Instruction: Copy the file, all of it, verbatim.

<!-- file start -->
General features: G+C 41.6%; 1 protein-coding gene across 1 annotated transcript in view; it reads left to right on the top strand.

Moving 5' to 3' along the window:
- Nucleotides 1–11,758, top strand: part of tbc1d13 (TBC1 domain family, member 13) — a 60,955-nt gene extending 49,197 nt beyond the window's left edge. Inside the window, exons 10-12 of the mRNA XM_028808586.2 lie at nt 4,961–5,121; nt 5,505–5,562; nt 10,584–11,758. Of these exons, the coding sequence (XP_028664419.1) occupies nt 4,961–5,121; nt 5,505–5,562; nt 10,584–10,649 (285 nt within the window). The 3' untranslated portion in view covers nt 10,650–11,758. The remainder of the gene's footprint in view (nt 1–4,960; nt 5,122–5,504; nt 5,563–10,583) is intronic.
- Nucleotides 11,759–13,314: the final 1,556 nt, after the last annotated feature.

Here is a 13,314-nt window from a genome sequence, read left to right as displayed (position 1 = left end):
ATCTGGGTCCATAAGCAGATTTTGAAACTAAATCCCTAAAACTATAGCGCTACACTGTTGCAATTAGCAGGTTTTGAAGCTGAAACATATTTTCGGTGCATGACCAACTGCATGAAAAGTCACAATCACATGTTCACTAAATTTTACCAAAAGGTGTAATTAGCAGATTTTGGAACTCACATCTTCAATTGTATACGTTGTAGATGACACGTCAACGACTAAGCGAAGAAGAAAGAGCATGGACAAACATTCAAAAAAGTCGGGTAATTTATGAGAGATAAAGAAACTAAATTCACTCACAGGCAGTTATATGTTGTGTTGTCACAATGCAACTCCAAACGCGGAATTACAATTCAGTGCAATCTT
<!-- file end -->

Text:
General features: G+C 41.6%; 1 protein-coding gene across 1 annotated transcript in view; it reads left to right on the top strand.

Moving 5' to 3' along the window:
- Nucleotides 1–11,758, top strand: part of tbc1d13 (TBC1 domain family, member 13) — a 60,955-nt gene extending 49,197 nt beyond the window's left edge. Inside the window, exons 10-12 of the mRNA XM_028808586.2 lie at nt 4,961–5,121; nt 5,505–5,562; nt 10,584–11,758. Of these exons, the coding sequence (XP_028664419.1) occupies nt 4,961–5,121; nt 5,505–5,562; nt 10,584–10,649 (285 nt within the window). The 3' untranslated portion in view covers nt 10,650–11,758. The remainder of the gene's footprint in view (nt 1–4,960; nt 5,122–5,504; nt 5,563–10,583) is intronic.
- Nucleotides 11,759–13,314: the final 1,556 nt, after the last annotated feature.

Here is a 13,314-nt window from a genome sequence, read left to right as displayed (position 1 = left end):
ATCTGGGTCCATAAGCAGATTTTGAAACTAAATCCCTAAAACTATAGCGCTACACTGTTGCAATTAGCAGGTTTTGAAGCTGAAACATATTTTCGGTGCATGACCAACTGCATGAAAAGTCACAATCACATGTTCACTAAATTTTACCAAAAGGTGTAATTAGCAGATTTTGGAACTCACATCTTCAATTGTATACGTTGTAGATGACACGTCAACGACTAAGCGAAGAAGAAAGAGCATGGACAAACATTCAAAAAAGTCGGGTAATTTATGAGAGATAAAGAAACTAAATTCACTCACAGGCAGTTATATGTTGTGTTGTCACAATGCAACTCCAAACGCGGAATTACAATTCAGTGCAATCTT